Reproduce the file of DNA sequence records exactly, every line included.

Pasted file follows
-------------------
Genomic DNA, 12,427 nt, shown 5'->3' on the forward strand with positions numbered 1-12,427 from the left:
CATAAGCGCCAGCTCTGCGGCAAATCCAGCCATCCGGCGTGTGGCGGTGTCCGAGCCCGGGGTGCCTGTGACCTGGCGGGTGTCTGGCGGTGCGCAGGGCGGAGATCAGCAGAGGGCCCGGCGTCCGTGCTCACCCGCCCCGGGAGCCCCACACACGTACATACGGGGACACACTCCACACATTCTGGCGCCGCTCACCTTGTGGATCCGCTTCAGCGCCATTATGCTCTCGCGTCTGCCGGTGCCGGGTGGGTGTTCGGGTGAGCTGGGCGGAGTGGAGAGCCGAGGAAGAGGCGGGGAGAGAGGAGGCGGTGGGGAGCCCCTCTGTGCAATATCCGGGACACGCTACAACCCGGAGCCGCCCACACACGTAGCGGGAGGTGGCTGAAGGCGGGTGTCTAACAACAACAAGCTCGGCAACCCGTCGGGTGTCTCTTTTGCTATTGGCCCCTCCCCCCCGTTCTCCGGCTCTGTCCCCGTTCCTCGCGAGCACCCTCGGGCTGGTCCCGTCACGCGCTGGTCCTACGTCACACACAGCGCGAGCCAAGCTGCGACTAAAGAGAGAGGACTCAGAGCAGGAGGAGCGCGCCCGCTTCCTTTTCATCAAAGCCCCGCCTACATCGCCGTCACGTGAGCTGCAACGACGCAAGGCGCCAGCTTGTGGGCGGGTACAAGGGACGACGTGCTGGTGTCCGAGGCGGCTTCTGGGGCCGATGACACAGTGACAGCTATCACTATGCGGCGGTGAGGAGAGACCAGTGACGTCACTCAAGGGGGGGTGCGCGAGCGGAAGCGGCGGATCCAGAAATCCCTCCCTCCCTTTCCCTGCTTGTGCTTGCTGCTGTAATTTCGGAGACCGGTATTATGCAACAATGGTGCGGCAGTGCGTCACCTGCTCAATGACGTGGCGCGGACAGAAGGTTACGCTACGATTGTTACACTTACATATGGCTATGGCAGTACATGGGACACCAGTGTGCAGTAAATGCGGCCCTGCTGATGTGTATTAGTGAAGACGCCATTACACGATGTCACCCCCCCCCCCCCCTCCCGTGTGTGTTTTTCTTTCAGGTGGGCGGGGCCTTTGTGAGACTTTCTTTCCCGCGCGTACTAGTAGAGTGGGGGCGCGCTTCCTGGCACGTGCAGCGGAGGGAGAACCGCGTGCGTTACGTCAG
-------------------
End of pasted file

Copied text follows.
Genomic DNA, 12,427 nt, shown 5'->3' on the forward strand with positions numbered 1-12,427 from the left:
CATAAGCGCCAGCTCTGCGGCAAATCCAGCCATCCGGCGTGTGGCGGTGTCCGAGCCCGGGGTGCCTGTGACCTGGCGGGTGTCTGGCGGTGCGCAGGGCGGAGATCAGCAGAGGGCCCGGCGTCCGTGCTCACCCGCCCCGGGAGCCCCACACACGTACATACGGGGACACACTCCACACATTCTGGCGCCGCTCACCTTGTGGATCCGCTTCAGCGCCATTATGCTCTCGCGTCTGCCGGTGCCGGGTGGGTGTTCGGGTGAGCTGGGCGGAGTGGAGAGCCGAGGAAGAGGCGGGGAGAGAGGAGGCGGTGGGGAGCCCCTCTGTGCAATATCCGGGACACGCTACAACCCGGAGCCGCCCACACACGTAGCGGGAGGTGGCTGAAGGCGGGTGTCTAACAACAACAAGCTCGGCAACCCGTCGGGTGTCTCTTTTGCTATTGGCCCCTCCCCCCCGTTCTCCGGCTCTGTCCCCGTTCCTCGCGAGCACCCTCGGGCTGGTCCCGTCACGCGCTGGTCCTACGTCACACACAGCGCGAGCCAAGCTGCGACTAAAGAGAGAGGACTCAGAGCAGGAGGAGCGCGCCCGCTTCCTTTTCATCAAAGCCCCGCCTACATCGCCGTCACGTGAGCTGCAACGACGCAAGGCGCCAGCTTGTGGGCGGGTACAAGGGACGACGTGCTGGTGTCCGAGGCGGCTTCTGGGGCCGATGACACAGTGACAGCTATCACTATGCGGCGGTGAGGAGAGACCAGTGACGTCACTCAAGGGGGGGTGCGCGAGCGGAAGCGGCGGATCCAGAAATCCCTCCCTCCCTTTCCCTGCTTGTGCTTGCTGCTGTAATTTCGGAGACCGGTATTATGCAACAATGGTGCGGCAGTGCGTCACCTGCTCAATGACGTGGCGCGGACAGAAGGTTACGCTACGATTGTTACACTTACATATGGCTATGGCAGTACATGGGACACCAGTGTGCAGTAAATGCGGCCCTGCTGATGTGTATTAGTGAAGACGCCATTACACGATGTCACCCCCCCCCCCCCCTCCCGTGTGTGTTTTTCTTTCAGGTGGGCGGGGCCTTTGTGAGACTTTCTTTCCCGCGCGTACTAGTAGAGTGGGGGCGCGCTTCCTGGCACGTGCAGCGGAGGGAGAACCGCGTGCGTTACGTCAG